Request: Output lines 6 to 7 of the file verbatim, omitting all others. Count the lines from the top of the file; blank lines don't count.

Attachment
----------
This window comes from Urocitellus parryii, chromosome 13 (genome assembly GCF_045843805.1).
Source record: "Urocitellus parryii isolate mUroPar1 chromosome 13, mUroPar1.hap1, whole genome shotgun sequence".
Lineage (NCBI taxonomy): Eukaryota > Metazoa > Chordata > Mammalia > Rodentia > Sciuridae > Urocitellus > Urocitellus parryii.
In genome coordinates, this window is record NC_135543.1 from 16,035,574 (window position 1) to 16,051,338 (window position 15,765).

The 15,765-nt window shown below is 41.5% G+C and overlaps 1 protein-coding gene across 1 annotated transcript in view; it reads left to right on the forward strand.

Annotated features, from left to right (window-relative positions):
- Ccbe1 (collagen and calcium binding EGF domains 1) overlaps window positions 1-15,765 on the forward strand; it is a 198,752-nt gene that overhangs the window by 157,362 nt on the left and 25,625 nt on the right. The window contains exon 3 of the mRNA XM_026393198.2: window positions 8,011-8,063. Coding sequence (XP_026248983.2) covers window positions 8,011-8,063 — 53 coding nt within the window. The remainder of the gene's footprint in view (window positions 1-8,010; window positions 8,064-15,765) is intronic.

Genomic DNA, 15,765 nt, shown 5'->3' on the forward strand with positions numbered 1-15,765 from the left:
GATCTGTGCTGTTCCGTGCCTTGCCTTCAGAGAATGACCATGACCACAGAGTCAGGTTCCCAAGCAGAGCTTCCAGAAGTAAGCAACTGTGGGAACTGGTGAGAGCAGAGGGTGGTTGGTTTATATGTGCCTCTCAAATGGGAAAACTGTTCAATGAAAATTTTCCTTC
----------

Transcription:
Annotated features, from left to right (window-relative positions):
- Ccbe1 (collagen and calcium binding EGF domains 1) overlaps window positions 1-15,765 on the forward strand; it is a 198,752-nt gene that overhangs the window by 157,362 nt on the left and 25,625 nt on the right. The window contains exon 3 of the mRNA XM_026393198.2: window positions 8,011-8,063. Coding sequence (XP_026248983.2) covers window positions 8,011-8,063 — 53 coding nt within the window. The remainder of the gene's footprint in view (window positions 1-8,010; window positions 8,064-15,765) is intronic.